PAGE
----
Developing an intelligent power system

Energinet.dk has to be prepared for the great changes suggested by energy experts, and the first steps towards one of those, further integration with the heating market, have already been taken. Today CHP units larger than 5 MW must sell electricity at market prices, which means that hundreds of local CHPs have since 2005 been participating in the Nordic market for regulation power. In Denmark there are more than 750 local CHP units smaller than 25 MW, most of them firing natural gas.

Kim Behnke recognises two key benefits from further integration with the district heating system, namely that the electricity output from wind power can be utilised as 100 % renewable energy for heating purposes and thus contribute to replacing fossil fuel, and that a reduction of the wind generated electricity surplus will come about when wind power is utilised in combination with CHP production.

These solutions require full market participation with free and transparent pricing. This will require (further) co-operation and information flow in order to co-ordinate the operation of the different energy systems. And – very important – regulation must be adjusted or a new tax systems should be developed that support development towards an intelligent energy system, one which enables a high share of renewable energy production in accordance with the Danish 50 % renewable target.

Among new major initiatives, Energinet.dk will test how electrical vehicles-storage technology can act as a means of smoothing the power fluctuations from wind power. This will be done through the Danish demonstration project EDISON (Electric Vehicles in a Distributed and Integrated market using Sustainable Energy and Open Network). The EDISON partners include Denmark's largest energy company DONG Energy, as well as IBM, the regional energy company Oestkraft, the Technical University of Denmark, Siemens, Eurisco and the Danish Energy Association. Market introduction and investment plans in Denmark are expected to result in upwards of 10% of the country's vehicles being all-electric or hybrid electric during the coming years.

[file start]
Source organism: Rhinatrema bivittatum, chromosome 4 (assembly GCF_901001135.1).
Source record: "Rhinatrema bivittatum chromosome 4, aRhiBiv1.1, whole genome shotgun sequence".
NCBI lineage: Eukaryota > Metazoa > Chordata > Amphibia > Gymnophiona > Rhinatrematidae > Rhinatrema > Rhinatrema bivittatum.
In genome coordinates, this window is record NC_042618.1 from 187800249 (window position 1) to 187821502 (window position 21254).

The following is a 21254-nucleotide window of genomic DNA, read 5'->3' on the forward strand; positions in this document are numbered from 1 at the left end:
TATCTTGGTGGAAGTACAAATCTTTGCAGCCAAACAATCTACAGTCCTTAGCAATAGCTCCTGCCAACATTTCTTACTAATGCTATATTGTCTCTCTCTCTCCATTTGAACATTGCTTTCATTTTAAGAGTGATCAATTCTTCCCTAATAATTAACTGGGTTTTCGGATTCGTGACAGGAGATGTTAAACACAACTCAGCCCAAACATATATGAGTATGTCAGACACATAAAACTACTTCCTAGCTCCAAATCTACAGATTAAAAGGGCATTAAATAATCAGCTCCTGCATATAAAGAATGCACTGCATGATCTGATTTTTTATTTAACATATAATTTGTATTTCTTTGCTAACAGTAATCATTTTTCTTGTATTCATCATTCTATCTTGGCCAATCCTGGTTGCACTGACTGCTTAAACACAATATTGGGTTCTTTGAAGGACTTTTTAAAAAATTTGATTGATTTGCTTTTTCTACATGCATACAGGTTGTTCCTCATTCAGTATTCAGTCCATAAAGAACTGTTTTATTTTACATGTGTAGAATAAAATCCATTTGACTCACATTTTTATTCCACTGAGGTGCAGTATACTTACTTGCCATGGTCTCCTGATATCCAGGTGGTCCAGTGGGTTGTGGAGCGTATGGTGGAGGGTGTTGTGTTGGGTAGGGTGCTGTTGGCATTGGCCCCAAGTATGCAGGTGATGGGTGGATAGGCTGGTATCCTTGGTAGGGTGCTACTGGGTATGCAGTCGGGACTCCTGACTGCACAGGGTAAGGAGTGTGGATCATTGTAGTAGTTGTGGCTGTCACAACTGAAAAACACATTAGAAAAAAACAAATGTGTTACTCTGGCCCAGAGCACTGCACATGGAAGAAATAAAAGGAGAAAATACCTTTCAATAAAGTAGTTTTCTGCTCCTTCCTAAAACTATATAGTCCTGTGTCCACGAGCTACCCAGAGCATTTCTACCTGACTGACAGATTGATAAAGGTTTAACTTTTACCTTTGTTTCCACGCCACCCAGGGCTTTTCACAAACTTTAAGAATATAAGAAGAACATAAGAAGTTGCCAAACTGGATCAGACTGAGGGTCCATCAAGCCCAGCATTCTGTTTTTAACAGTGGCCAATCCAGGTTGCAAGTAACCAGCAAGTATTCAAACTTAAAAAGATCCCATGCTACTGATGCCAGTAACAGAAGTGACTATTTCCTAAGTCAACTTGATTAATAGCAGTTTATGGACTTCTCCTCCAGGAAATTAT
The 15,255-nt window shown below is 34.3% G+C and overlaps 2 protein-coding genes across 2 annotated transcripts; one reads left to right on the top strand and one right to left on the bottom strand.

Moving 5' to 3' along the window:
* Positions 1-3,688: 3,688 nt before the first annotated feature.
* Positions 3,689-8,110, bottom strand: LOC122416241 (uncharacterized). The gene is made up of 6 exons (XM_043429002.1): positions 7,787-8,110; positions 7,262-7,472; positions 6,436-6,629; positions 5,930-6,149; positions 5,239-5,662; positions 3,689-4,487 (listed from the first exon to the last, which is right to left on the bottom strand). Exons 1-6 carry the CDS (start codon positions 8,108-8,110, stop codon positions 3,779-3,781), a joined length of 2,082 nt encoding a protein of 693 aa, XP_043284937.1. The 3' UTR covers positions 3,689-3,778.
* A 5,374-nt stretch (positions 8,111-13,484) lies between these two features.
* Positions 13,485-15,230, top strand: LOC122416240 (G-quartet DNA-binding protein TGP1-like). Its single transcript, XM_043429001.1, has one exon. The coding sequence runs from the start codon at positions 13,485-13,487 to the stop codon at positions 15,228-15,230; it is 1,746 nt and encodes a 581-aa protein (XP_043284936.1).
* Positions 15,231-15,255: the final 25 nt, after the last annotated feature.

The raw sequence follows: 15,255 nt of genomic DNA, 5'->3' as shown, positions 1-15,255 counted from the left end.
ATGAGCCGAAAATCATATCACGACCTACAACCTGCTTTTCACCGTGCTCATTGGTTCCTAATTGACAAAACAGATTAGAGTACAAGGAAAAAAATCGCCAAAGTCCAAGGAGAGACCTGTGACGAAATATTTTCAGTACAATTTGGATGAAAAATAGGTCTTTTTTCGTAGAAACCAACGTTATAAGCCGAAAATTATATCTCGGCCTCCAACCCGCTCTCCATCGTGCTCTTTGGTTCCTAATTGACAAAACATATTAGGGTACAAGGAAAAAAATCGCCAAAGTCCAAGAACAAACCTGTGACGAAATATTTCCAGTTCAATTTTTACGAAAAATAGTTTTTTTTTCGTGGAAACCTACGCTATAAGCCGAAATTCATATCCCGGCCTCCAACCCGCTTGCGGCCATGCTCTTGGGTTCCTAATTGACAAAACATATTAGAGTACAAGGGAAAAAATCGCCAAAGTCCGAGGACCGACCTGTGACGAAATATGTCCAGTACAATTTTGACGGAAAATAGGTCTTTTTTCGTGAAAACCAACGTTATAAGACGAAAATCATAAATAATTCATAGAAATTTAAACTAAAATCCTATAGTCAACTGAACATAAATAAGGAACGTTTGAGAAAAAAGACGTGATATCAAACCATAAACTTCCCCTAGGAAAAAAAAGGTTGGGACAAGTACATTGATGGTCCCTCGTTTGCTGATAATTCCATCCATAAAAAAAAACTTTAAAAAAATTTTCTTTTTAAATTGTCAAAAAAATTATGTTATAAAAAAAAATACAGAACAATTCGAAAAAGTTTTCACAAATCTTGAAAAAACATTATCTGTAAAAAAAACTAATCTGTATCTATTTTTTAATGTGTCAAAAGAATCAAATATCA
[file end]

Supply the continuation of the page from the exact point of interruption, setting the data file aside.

Currently Energinet.dk together with pan-European partners is preparing a full-scale demonstration project of an intelligent energy system with high penetration of (variable) renewable energy sources and active end-user participation (EcoGrid Europe). The demonstration is expected to take place on the Danish island Bornholm. The aim and ambition is to merge the best Danish and international knowledge in the area of Smart Grids, says Kim Behnke, and he suggests that the Danish wind power challenge is very similar to the challenge many member states will face in the steps they take towards the European 20-20-20 goal.

Kim Behnke is an advocate of smart grid solutions that build upon practical experience from large-scale demonstration projects. Based on this, stakeholders in the energy market including Energinet.dk can better suggest the necessary future solutions. ‘One of our main tasks and responsibilities’ says Kim Behnke, ‘is the managing of national energy R&D programmes and participate in demonstration projects. It is important to ensure that our activities are in track with the future power system requirements and to focus on the right R&D projects.’


1 1
2 2
2b 2b


Linkedin Linkedin   
Privacy Policy
We have updated our privacy policy. In the latest update it explains what cookies are and how we use them on our site. To learn more about cookies and their benefits, please view our privacy policy. Please be aware that parts of this site will not function correctly if you disable cookies. By continuing to use this site, you consent to our use of cookies in accordance with our privacy policy unless you have disabled them.